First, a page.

Response to Bedard’s Hellenistic Influence and the Resurrection

 Stephen J. Bedard posted a blog where he linked to an article of his that was published in Journal of Greco-Roman Christianity and Judaism.



I must say I was very impressed with that article.  It is exactly the kind of scholarship that interests me.  You did a good job of conveying the complexity of the Graeco-Roman world.  You showed the subtle connections that are missed by thinking of religions as being entirley isolated from eachother.

I haven’t read as much about Judaism, and so I was glad to see you go into some detail about the Jewish beliefs about the afterlife.  I knew Judaism had contact with Hellenism, but I’m not very familiar with the specifics beyond having read about Philo.

I noticed you mentioned Set and Osiris.  Murdock writes about some theories of Set.  Based on several quotes from scholars, she proposes that Set was originally the Samaritan god Seth, and that Seth entered Egyptian religion when the Samaritans conquered Egypt.  The scholars she refers to are: James Bonwick, Dr. Samuel Sharpe, Dr. Louis Herbert Gray and Rev. Dr. Sayce

She also points out that Set originally wasn’t considered evil, but only later became the opponent of Osiris by playing a negative role in his death and resurrection story.  Interestingly, Osiris and Set were considered brothers and were even combined as the dual god, Horus-Set.

Murdock doesn’t write about this, but I see a potential connection with the Coptic Gospel of Thomas attributed to Didymos Judas Thomas.  I was reading elsewhere that, in later tradition, Judas “the twin” was considered the twin of Jesus.  This isn’t to say that Set was a direct borrowing superimposed upon Judas.  But, in the way you demonstrate in your article, Set may have been an influence on certain traditions about understanding Judas’ role.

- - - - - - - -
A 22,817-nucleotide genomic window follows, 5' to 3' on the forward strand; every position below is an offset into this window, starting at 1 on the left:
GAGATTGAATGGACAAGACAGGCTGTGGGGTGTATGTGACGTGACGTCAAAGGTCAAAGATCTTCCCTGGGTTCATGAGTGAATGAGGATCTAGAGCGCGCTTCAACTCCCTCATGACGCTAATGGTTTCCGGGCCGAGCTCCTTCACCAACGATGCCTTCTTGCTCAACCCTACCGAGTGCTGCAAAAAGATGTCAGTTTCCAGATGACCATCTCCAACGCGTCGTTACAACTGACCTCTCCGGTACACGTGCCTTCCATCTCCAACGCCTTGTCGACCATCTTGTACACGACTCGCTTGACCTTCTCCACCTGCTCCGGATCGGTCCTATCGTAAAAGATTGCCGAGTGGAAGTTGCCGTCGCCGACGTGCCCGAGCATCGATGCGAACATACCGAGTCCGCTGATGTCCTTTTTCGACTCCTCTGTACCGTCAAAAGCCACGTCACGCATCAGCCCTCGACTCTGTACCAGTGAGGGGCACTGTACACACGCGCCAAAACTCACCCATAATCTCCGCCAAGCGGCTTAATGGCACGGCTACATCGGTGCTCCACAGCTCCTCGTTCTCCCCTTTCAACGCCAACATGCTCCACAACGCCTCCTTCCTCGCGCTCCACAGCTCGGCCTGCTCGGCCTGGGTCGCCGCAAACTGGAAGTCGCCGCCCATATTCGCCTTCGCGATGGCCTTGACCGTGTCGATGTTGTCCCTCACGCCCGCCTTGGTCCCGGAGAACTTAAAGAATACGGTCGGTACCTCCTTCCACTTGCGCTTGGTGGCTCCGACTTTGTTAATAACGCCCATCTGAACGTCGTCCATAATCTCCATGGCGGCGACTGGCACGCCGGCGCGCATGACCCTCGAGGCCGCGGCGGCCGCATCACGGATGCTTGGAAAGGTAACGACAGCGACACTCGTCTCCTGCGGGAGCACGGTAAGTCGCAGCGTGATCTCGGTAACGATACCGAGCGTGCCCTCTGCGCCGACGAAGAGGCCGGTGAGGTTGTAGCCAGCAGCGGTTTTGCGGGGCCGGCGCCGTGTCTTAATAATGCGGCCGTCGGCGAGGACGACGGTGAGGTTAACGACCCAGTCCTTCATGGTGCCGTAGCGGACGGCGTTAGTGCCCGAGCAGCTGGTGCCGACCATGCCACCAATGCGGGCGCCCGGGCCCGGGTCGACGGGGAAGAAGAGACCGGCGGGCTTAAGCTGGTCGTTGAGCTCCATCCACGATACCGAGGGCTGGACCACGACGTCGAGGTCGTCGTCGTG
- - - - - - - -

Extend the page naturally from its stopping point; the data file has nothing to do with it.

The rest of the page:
The following quote from your article reminded me of something else that Murdock writes about.

“For a long time, the Egyptian idea of resurrection would have held little attraction for the Hebrews as it originally was a privilege only for the Pharaoh, and later for the very wealthy who could afford the elaborate burial procedures. However, the Middle Kingdom brought great theological advancements…”

Prior to the New Kingdom, love (mri) was bestowed upon a subordinate by a superior which also included by a god bestowing love to a follower, but this was strictly hierarchical except in certain situations such as a leader being beloved by his people.  With the New Kingdom, love became a more common ideal where the follower could offer love to a god.  There was an equality in that the person could, through love, join with their god.  It was at this time that the epithet meri became extremely popular and was applied widely, in particular with Isis. 

This is where Murdock points out that there is good evidence for an etymological connection not only between meri and Christian Mary but also meri and Jewish Miriam.  She references a couple of sources that hypothesize that Miriam may have been an Egyptian name (the Catholic Encyclopedia and an editor’s note in Faiths of Man by Major-General James G.R. Forlong).  She also references Rev. Dr. William Robertson Smith as connecting Miriam with Meri, and references Rev. Henry Tomkins as connecting Mary and Meri.  Furthermore, she references both Dr. James Karl Hoffmeier and Alan H. Gardiner as connecting both Mary and Miriam with Meri.

Graeco-Roman Tradition